- The Washington Times - Monday, December 31, 2001

Anthrax treatment enters third day
Poisonous gas was pumped for a third day into the Hart Senate Office Building to kill trace amounts of anthrax spores in the heating and ventilation system.
"Everything is just moving along, and it's simply a matter of doing engineering and mechanical things to keep it working right," Environmental Protection Agency spokeswoman Jennifer Browne said yesterday.
The southeast quadrant of the building tested positive for anthrax spores after an earlier fumigation effort. The building has been closed since Oct. 17.
Senate Majority Leader Tom Daschle, South Dakota Democrat, said on NBC's "Meet the Press" yesterday that "there is a reasonable possibility that we'll see that the building open sometime in the early part of next month, perhaps as early as next week."

Bloomberg chooses new fire commissioner
NEW YORK Mayor-elect Michael R. Bloomberg yesterday named Nicholas Scoppetta as commissioner of the fire department, which was devastated by the loss of 343 firefighters on September 11.
Mr. Scoppetta served as commissioner of the Administration for Children's Services in Mayor Rudolph W. Giuliani's administration. He replaces Fire Commissioner Thomas Von Essen.
Mr. Scoppetta, 69, had no fire department experience, but Mr. Bloomberg said he was selected for his background in "management and building."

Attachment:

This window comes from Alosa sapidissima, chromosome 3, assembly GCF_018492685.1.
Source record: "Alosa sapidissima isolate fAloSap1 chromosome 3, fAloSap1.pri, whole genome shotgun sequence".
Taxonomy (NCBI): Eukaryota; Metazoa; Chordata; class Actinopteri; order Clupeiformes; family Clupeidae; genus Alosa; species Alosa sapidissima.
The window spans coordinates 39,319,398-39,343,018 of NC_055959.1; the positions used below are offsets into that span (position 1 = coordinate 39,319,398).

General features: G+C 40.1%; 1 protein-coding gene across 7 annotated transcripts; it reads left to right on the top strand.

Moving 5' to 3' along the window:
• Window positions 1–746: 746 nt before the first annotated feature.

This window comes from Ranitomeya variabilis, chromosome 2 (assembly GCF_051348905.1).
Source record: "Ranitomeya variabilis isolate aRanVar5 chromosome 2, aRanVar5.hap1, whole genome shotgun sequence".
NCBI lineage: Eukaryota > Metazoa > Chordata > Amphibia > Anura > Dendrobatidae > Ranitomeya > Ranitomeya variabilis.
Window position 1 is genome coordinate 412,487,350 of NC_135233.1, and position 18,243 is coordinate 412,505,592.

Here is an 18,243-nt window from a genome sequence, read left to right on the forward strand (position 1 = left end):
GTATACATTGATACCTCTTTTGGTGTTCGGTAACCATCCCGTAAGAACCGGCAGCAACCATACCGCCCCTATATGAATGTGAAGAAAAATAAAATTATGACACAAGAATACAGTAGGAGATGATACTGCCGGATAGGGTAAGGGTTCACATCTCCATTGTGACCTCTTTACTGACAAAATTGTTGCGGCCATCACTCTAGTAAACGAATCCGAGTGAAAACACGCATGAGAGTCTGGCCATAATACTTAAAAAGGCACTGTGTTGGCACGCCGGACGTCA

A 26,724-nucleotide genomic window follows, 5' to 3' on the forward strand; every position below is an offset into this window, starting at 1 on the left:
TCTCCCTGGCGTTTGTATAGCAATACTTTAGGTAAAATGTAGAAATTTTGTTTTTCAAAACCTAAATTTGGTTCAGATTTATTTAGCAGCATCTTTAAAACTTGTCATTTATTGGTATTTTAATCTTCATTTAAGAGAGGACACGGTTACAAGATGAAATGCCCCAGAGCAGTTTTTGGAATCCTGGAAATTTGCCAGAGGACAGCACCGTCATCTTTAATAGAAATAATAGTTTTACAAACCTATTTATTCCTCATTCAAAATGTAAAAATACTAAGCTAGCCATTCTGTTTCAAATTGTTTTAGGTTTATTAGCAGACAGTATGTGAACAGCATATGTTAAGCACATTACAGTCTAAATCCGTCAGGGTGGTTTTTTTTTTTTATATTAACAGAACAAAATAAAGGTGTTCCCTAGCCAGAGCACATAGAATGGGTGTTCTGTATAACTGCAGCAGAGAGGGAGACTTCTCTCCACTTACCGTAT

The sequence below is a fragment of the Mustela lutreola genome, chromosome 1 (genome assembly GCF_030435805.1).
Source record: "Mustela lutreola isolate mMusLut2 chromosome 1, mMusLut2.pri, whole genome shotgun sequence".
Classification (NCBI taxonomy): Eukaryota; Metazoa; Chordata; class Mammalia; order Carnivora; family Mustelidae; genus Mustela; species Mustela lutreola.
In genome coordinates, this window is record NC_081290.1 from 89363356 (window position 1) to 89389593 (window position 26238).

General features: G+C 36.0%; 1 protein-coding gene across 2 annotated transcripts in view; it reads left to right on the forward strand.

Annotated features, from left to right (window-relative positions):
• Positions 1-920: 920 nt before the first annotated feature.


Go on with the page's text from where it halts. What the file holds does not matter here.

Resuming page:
False gun scare idles Honolulu airport
HONOLULU Officials shut down Honolulu's airport for nearly two hours yesterday after security agents said a man with an object resembling a gun in his carry-on bag had passed undetected through an X-ray checkpoint.
The airport's terminals were closed shortly after 9 a.m., state transportation department spokeswoman Marilyn Kali said. The terminals reopened at 10:55 a.m. after security agents found the man and determined he did not have a gun.
Authorities now believe the X-ray machine displayed a standard test image showing a make-believe gun, which is used to train baggage screeners, said Federal Aviation Administration security manager Al Igor.
The screener, who did not react to the image fast enough, and a supervisor have been suspended, Mr. Igor said.

Vets try technology to save tiger cub
GAINESVILLE, Fla. University of Florida veterinarians are using human medical technology to try to save a 3-month-old tiger cub mauled by another tiger.
The cub had its flank ripped off and suffered other injuries two months ago after it fell into an adjoining cage at a private veterinary facility for big cats and was attacked by an adult tiger.
Veterinarians had to amputate the cub's tail and ears, do a skin graft and give it multiple stitches. Doctors say the cub is showing signs of progress.

New Year's Eve sky to show brightest Jupiter
MIAMI Revelers ringing in the new year under a clear sky tonight will be treated to a rare sight alongside the fireworks: Jupiter at its closest and brightest.
The largest planet in the solar system will be directly overhead at midnight, astronomer Jack Horkheimer says. The ringed planet Saturn also will be visible, as will the almost-full moon. Jupiter will be at its brightest illumination because it is now directly opposite the sun as seen from Earth.
The last time the gaseous planet with the large red spot was directly opposite the sun and overhead at midnight on New Year's Eve was in 1752, and the next time will be in 2084.

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